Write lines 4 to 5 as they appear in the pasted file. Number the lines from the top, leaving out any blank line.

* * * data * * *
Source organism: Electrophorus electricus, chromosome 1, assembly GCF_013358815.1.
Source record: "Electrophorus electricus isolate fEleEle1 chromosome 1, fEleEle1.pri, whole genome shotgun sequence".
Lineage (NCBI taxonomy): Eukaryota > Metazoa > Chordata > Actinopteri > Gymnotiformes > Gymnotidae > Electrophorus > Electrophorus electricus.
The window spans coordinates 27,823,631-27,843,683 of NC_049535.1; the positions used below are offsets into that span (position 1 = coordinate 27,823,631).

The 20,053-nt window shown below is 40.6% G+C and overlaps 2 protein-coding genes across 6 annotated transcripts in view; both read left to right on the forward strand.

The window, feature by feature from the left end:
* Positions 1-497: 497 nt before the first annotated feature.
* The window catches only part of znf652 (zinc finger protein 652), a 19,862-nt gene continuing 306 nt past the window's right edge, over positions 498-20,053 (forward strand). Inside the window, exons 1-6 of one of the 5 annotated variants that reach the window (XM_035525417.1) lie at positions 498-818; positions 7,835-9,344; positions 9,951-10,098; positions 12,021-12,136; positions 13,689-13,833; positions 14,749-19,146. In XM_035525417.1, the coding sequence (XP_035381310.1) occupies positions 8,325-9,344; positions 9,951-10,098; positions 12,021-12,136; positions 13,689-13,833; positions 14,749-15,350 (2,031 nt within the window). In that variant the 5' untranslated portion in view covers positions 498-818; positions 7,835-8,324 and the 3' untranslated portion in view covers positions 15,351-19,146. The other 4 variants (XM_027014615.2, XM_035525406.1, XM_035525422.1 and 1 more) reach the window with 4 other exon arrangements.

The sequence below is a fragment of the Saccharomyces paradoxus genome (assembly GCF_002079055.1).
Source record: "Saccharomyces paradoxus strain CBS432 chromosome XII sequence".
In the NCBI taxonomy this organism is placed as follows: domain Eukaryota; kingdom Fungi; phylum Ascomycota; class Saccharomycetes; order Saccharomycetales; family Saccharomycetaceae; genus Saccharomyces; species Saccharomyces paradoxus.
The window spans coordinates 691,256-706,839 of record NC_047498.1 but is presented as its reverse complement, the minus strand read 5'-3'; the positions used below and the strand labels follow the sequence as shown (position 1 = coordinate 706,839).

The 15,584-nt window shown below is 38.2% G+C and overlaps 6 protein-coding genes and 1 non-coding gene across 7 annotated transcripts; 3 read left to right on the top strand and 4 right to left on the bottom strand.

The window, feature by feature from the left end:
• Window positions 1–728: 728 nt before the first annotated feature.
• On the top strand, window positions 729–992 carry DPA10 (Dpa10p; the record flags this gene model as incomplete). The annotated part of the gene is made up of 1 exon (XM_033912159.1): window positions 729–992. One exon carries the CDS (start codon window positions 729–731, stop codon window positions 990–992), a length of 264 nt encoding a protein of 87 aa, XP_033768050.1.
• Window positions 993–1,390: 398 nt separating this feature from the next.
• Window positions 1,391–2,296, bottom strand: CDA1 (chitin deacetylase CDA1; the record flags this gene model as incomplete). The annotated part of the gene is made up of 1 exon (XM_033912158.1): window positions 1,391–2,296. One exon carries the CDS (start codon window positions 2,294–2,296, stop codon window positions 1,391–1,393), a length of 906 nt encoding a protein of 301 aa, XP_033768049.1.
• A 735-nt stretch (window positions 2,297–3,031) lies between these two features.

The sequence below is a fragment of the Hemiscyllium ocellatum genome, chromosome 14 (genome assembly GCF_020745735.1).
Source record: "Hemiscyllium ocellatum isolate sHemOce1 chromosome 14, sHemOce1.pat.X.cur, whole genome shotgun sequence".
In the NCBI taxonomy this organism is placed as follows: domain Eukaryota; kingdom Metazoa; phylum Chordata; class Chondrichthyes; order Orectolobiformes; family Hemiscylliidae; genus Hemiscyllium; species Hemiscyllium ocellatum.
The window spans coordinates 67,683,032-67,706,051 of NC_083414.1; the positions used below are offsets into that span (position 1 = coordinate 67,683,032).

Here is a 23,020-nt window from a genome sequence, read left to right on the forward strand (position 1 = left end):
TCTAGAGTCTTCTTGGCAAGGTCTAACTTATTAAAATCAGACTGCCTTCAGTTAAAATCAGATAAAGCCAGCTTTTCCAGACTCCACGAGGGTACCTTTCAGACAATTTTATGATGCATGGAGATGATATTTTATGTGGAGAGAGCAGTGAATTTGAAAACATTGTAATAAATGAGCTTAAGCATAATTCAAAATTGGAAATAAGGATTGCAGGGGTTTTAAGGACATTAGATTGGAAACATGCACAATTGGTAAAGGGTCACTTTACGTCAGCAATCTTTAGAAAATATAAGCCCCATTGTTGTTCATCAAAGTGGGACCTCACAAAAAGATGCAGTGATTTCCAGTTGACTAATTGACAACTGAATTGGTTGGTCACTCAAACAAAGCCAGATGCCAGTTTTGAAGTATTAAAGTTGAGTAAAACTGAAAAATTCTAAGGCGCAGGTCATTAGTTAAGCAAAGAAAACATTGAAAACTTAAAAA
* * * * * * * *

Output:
The window spans coordinates 27,823,631-27,843,683 of NC_049535.1; the positions used below are offsets into that span (position 1 = coordinate 27,823,631).

The 20,053-nt window shown below is 40.6% G+C and overlaps 2 protein-coding genes across 6 annotated transcripts in view; both read left to right on the forward strand.